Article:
‘Mystic Truth’ album review
By Sonam Kaloti, Arts Editor
I’d been excited for the new Bad Suns album since it was announced. The rock band—consisting of Christo Bowman, Gavin Bennett, Miles Morris, and Ray Libby—has a staple “good times” vibe, but that doesn’t hinder them from trying unique song concepts.
Their albums Language and Perspective (2014) and Disappear Here (2016) really struck a chord with me (pun intended). Language & Perspective features songs that exhibit a sort of lust for life. However, the album includes darker tracks about issues like anxiety as well. Disappear Here has a similar sound to their previous album, but with more developed rhythm and beats. Both albums are fast-paced with all the heavy drums, guitars, and vocals you could expect from a rock band. Bowman has a memorable voice that adds a lot to the emotions conveyed through all their music.
I was, as anyone would be, nervous about their new album, Mystic Truth—would it live up to the standards of the band I’ve grown to love?
Their first single from the new album is “Away We Go,” a repetition-heavy song with a cute piano riff and slight distortion on the vocals. It could almost be mistaken for a pop sound had the drums not kept the rock vibe. “Hold Your Fire” was the next single released and, though apparent on all tracks, it has a lot of repetition as well. Repetition isn’t necessarily a poor decision, though, because as a single it has an obligation to be catchy and relatively easy to learn. The last single so far, “One Magic Moment,” follows the song form of first introducing a piano riff, then a vocal verse, then the combined effort of all instruments.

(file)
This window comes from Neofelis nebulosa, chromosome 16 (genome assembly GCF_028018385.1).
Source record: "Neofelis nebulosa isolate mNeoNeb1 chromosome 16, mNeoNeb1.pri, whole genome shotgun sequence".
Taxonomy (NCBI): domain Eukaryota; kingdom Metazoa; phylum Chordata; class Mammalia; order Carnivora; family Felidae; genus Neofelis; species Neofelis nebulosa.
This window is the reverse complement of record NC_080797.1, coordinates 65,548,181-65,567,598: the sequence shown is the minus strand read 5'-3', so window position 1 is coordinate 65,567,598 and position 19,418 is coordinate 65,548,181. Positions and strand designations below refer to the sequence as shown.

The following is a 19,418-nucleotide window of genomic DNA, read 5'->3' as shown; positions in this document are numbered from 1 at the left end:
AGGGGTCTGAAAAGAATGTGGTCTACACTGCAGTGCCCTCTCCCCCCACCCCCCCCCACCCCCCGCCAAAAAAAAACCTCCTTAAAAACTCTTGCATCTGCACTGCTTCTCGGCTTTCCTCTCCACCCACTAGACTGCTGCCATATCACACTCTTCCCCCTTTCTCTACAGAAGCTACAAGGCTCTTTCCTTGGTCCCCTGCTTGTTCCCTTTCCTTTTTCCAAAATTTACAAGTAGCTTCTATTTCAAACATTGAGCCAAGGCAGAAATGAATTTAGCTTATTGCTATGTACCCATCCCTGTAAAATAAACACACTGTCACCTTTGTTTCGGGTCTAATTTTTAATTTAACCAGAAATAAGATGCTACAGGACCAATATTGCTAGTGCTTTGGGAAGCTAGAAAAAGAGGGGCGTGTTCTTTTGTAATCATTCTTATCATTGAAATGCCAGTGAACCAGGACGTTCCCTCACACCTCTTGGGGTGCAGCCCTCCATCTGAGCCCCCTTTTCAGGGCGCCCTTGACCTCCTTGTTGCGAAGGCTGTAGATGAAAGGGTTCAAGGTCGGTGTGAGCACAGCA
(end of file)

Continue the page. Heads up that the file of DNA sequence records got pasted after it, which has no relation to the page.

“A Miracle, A Mile Away” has a significant play on prosody. The word “miracle” is sung softly and enchantingly, while “mile away” is held for much longer, giving the listener the auditory feeling for the meaning of the words.
“The World and I” begins with hard left and right instrumental panning. Unlike most of the other songs, this one feels much fresher to listen to because the verses barely have any perfect rhymes.
Percussion is the show-stopper on “Love by Mistake.” The track features soft guitar, wood blocks, shakers, and an instrument that sounds somewhat like a glockenspiel or xylophone. The lyrics “summer breeze, dancing trees by the lake” summarize the peaceful and whimsical atmosphere of this track.
My favourite track on the album is “Darkness Arrives (And Departs).” The music is lovely, but the words are incredibly meaningful. One of the best feelings in the world is when you find a song that simply hits exactly when you needed it. This is that kind of song. The verses are about the thoughts in us that say, as Bowman sings, “Tomorrow looks different when hope seems so distant.” However, the pre-chorus turns that fear and anxiety into hope and excitement with, “That’s where you’re wrong. The future’s in only our hands. Isn’t that mad?”
I think Bad Suns did change their sound and music technology towards a more concise approach this time around. I enjoyed their experimental and rough-at-the-edges sound from their previous albums, but watching a band grow into the sound they want to have leaves little room to be upset.